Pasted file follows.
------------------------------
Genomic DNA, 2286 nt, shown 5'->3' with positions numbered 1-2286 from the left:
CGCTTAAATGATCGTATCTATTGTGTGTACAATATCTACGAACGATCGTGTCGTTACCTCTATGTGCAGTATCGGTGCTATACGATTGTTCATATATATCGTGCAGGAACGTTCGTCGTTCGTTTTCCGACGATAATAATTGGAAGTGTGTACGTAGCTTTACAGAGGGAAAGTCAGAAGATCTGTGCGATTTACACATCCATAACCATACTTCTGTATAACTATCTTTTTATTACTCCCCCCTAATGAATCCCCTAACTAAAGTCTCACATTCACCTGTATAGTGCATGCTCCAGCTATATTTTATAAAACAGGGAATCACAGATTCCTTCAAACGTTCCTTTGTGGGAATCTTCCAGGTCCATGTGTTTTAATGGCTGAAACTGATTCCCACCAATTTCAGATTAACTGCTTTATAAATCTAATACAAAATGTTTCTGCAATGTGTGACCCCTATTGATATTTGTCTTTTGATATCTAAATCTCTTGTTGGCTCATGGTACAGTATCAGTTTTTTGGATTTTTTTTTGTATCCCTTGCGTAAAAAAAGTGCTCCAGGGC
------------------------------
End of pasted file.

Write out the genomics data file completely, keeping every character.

Genomic DNA, 2286 nt, shown 5'->3' with positions numbered 1-2286 from the left:
CGCTTAAATGATCGTATCTATTGTGTGTACAATATCTACGAACGATCGTGTCGTTACCTCTATGTGCAGTATCGGTGCTATACGATTGTTCATATATATCGTGCAGGAACGTTCGTCGTTCGTTTTCCGACGATAATAATTGGAAGTGTGTACGTAGCTTTACAGAGGGAAAGTCAGAAGATCTGTGCGATTTACACATCCATAACCATACTTCTGTATAACTATCTTTTTATTACTCCCCCCTAATGAATCCCCTAACTAAAGTCTCACATTCACCTGTATAGTGCATGCTCCAGCTATATTTTATAAAACAGGGAATCACAGATTCCTTCAAACGTTCCTTTGTGGGAATCTTCCAGGTCCATGTGTTTTAATGGCTGAAACTGATTCCCACCAATTTCAGATTAACTGCTTTATAAATCTAATACAAAATGTTTCTGCAATGTGTGACCCCTATTGATATTTGTCTTTTGATATCTAAATCTCTTGTTGGCTCATGGTACAGTATCAGTTTTTTGGATTTTTTTTTGTATCCCTTGCGTAAAAAAAGTGCTCCAGGGC